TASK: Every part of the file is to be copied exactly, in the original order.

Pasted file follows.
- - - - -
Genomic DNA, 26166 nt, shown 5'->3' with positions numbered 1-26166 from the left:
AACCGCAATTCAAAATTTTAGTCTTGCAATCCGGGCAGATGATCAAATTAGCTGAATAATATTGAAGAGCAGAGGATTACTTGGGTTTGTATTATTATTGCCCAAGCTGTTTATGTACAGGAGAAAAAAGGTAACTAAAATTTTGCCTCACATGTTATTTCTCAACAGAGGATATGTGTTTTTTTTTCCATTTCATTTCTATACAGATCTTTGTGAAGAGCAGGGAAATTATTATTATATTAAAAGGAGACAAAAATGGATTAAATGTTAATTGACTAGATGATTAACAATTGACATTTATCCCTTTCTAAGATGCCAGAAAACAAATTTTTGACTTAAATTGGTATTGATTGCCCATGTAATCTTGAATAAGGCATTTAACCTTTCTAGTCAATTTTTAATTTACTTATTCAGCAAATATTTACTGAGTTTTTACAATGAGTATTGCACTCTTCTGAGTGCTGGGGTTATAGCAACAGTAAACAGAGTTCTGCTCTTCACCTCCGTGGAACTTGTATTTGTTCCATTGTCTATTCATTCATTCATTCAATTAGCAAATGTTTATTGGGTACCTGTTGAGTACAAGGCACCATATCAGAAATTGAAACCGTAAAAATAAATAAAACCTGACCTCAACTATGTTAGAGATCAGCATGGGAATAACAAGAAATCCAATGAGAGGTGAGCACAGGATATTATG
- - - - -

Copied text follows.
Genomic DNA, 26166 nt, shown 5'->3' with positions numbered 1-26166 from the left:
AACCGCAATTCAAAATTTTAGTCTTGCAATCCGGGCAGATGATCAAATTAGCTGAATAATATTGAAGAGCAGAGGATTACTTGGGTTTGTATTATTATTGCCCAAGCTGTTTATGTACAGGAGAAAAAAGGTAACTAAAATTTTGCCTCACATGTTATTTCTCAACAGAGGATATGTGTTTTTTTTTCCATTTCATTTCTATACAGATCTTTGTGAAGAGCAGGGAAATTATTATTATATTAAAAGGAGACAAAAATGGATTAAATGTTAATTGACTAGATGATTAACAATTGACATTTATCCCTTTCTAAGATGCCAGAAAACAAATTTTTGACTTAAATTGGTATTGATTGCCCATGTAATCTTGAATAAGGCATTTAACCTTTCTAGTCAATTTTTAATTTACTTATTCAGCAAATATTTACTGAGTTTTTACAATGAGTATTGCACTCTTCTGAGTGCTGGGGTTATAGCAACAGTAAACAGAGTTCTGCTCTTCACCTCCGTGGAACTTGTATTTGTTCCATTGTCTATTCATTCATTCATTCAATTAGCAAATGTTTATTGGGTACCTGTTGAGTACAAGGCACCATATCAGAAATTGAAACCGTAAAAATAAATAAAACCTGACCTCAACTATGTTAGAGATCAGCATGGGAATAACAAGAAATCCAATGAGAGGTGAGCACAGGATATTATG